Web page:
Anyone who has done any organizing at a public college or university will know that there is resistance among students to the argument that they should use their education to serve the people. Many see their education, and all of the work and sacrifices they and their parents have put into paying for it, as a way to get out of the working class. Simply saying that students are workers and, therefore, there is a “material basis” for unity between student workers and non-student workers doesn’t solve this problem.

        Do students see this material basis? If not, why not? Is their failure to see this material basis really caused by the failure of campus organizations to tell them to identify as workers? This is just another sort of identity politics, with its focus on being instead of consciousness. All talk of “material basis” separated from consciousness, presupposing a consciousness that exists outside of matter, is idealism.

        BTW, Gramsci wrote of the need to both develop organic intellectuals from the working class AND to win “traditional” intellectuals to the cause of the working class. It’s a significant oversimplification of his views to say that only the first is needed. The latter is implicit in the term “organic.”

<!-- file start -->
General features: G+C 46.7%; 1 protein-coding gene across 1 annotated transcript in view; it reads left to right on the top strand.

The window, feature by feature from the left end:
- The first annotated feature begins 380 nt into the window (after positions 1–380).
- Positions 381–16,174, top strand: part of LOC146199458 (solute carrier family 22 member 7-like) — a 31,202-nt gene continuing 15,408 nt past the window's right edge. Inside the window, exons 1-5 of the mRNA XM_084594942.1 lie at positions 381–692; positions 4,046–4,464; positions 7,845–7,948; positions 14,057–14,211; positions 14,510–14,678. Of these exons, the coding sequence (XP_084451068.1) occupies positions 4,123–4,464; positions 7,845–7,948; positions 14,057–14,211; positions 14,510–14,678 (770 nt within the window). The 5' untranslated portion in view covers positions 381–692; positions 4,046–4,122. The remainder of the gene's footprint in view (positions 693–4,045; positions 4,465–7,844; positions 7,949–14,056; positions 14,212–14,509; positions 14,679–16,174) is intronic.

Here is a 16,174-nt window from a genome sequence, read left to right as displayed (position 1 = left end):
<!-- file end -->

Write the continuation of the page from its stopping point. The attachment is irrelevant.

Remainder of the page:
3. as someone who casually walked into student organizing not more than a year ago, I agree with the basic premises of this well-written piece. good job esteban.

    as a member of student unity and power (sup), from the beginning, when that group didn’t even have a name, i noticed the differences that drew me into it. as a new and real alternative to organizing around issues such as rising student fees and faculty/staff layoffs, the group quickly voiced its desire for militant action as the only real way to achieve its goals. this was a sharp distinction to the other groups who, aligned with the CFA faculty union, solely depended on campus rallies and e-mail/letter-writing campaigns. a key detail is the groups horizontality, as there are no official leaders or any hierarchy, just committed members.

    another interesting detail is the political perspective of the group, which recognized that the attacks on education were part of a broader attack on the working-class, and that excuses such as crises and recessions were in reality masking the privatization of the education under neo-liberalism.